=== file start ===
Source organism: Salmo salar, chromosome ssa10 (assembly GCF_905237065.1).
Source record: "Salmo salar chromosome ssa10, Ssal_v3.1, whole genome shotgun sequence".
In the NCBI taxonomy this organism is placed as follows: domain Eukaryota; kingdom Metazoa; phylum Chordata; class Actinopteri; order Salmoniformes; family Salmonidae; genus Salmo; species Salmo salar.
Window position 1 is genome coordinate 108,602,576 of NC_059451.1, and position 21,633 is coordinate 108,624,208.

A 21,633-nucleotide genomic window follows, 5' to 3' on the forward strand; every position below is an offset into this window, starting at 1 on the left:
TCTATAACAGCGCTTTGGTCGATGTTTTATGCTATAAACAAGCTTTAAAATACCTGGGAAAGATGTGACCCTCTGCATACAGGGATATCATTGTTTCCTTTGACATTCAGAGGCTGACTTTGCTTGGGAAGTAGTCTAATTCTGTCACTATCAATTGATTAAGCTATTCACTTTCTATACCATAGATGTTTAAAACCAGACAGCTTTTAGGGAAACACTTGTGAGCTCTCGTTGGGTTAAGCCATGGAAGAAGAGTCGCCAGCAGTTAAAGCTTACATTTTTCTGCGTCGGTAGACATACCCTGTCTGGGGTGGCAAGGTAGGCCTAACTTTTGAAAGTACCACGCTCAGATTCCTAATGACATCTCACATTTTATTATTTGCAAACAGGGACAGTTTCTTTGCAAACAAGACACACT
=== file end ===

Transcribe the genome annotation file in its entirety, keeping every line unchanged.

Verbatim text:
Source organism: Salmo salar, chromosome ssa10 (assembly GCF_905237065.1).
Source record: "Salmo salar chromosome ssa10, Ssal_v3.1, whole genome shotgun sequence".
In the NCBI taxonomy this organism is placed as follows: domain Eukaryota; kingdom Metazoa; phylum Chordata; class Actinopteri; order Salmoniformes; family Salmonidae; genus Salmo; species Salmo salar.
Window position 1 is genome coordinate 108,602,576 of NC_059451.1, and position 21,633 is coordinate 108,624,208.

A 21,633-nucleotide genomic window follows, 5' to 3' on the forward strand; every position below is an offset into this window, starting at 1 on the left:
TCTATAACAGCGCTTTGGTCGATGTTTTATGCTATAAACAAGCTTTAAAATACCTGGGAAAGATGTGACCCTCTGCATACAGGGATATCATTGTTTCCTTTGACATTCAGAGGCTGACTTTGCTTGGGAAGTAGTCTAATTCTGTCACTATCAATTGATTAAGCTATTCACTTTCTATACCATAGATGTTTAAAACCAGACAGCTTTTAGGGAAACACTTGTGAGCTCTCGTTGGGTTAAGCCATGGAAGAAGAGTCGCCAGCAGTTAAAGCTTACATTTTTCTGCGTCGGTAGACATACCCTGTCTGGGGTGGCAAGGTAGGCCTAACTTTTGAAAGTACCACGCTCAGATTCCTAATGACATCTCACATTTTATTATTTGCAAACAGGGACAGTTTCTTTGCAAACAAGACACACT